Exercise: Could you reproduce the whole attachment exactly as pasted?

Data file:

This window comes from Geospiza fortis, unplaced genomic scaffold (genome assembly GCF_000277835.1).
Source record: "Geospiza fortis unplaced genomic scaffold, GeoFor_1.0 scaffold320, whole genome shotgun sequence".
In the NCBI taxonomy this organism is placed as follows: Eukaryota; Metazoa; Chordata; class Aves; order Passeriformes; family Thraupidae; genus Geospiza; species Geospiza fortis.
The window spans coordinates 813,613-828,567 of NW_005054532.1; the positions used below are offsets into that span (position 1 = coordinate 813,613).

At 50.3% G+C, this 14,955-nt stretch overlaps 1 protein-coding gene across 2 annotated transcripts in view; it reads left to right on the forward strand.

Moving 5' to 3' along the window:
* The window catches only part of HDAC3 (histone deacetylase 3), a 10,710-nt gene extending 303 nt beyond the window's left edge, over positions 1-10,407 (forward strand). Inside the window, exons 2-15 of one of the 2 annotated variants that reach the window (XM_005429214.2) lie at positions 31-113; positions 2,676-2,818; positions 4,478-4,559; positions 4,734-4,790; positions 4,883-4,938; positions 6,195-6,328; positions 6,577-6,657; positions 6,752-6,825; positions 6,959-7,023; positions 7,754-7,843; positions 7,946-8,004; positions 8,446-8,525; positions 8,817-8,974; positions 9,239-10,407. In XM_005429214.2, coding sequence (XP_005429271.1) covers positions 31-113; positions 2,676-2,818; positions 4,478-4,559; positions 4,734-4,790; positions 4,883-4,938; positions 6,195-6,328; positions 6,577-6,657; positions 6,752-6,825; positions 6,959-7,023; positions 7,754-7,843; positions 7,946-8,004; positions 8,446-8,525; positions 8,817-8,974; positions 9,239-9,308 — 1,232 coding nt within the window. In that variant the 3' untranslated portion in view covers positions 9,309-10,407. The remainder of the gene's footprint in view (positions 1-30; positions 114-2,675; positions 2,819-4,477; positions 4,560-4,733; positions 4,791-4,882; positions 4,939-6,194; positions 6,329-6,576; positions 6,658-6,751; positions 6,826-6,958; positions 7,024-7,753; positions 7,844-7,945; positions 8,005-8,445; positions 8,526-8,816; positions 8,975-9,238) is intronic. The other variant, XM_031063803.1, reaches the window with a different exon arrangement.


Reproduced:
This window comes from Geospiza fortis, unplaced genomic scaffold (genome assembly GCF_000277835.1).
Source record: "Geospiza fortis unplaced genomic scaffold, GeoFor_1.0 scaffold320, whole genome shotgun sequence".
In the NCBI taxonomy this organism is placed as follows: Eukaryota; Metazoa; Chordata; class Aves; order Passeriformes; family Thraupidae; genus Geospiza; species Geospiza fortis.
The window spans coordinates 813,613-828,567 of NW_005054532.1; the positions used below are offsets into that span (position 1 = coordinate 813,613).

At 50.3% G+C, this 14,955-nt stretch overlaps 1 protein-coding gene across 2 annotated transcripts in view; it reads left to right on the forward strand.

Moving 5' to 3' along the window:
* The window catches only part of HDAC3 (histone deacetylase 3), a 10,710-nt gene extending 303 nt beyond the window's left edge, over positions 1-10,407 (forward strand). Inside the window, exons 2-15 of one of the 2 annotated variants that reach the window (XM_005429214.2) lie at positions 31-113; positions 2,676-2,818; positions 4,478-4,559; positions 4,734-4,790; positions 4,883-4,938; positions 6,195-6,328; positions 6,577-6,657; positions 6,752-6,825; positions 6,959-7,023; positions 7,754-7,843; positions 7,946-8,004; positions 8,446-8,525; positions 8,817-8,974; positions 9,239-10,407. In XM_005429214.2, coding sequence (XP_005429271.1) covers positions 31-113; positions 2,676-2,818; positions 4,478-4,559; positions 4,734-4,790; positions 4,883-4,938; positions 6,195-6,328; positions 6,577-6,657; positions 6,752-6,825; positions 6,959-7,023; positions 7,754-7,843; positions 7,946-8,004; positions 8,446-8,525; positions 8,817-8,974; positions 9,239-9,308 — 1,232 coding nt within the window. In that variant the 3' untranslated portion in view covers positions 9,309-10,407. The remainder of the gene's footprint in view (positions 1-30; positions 114-2,675; positions 2,819-4,477; positions 4,560-4,733; positions 4,791-4,882; positions 4,939-6,194; positions 6,329-6,576; positions 6,658-6,751; positions 6,826-6,958; positions 7,024-7,753; positions 7,844-7,945; positions 8,005-8,445; positions 8,526-8,816; positions 8,975-9,238) is intronic. The other variant, XM_031063803.1, reaches the window with a different exon arrangement.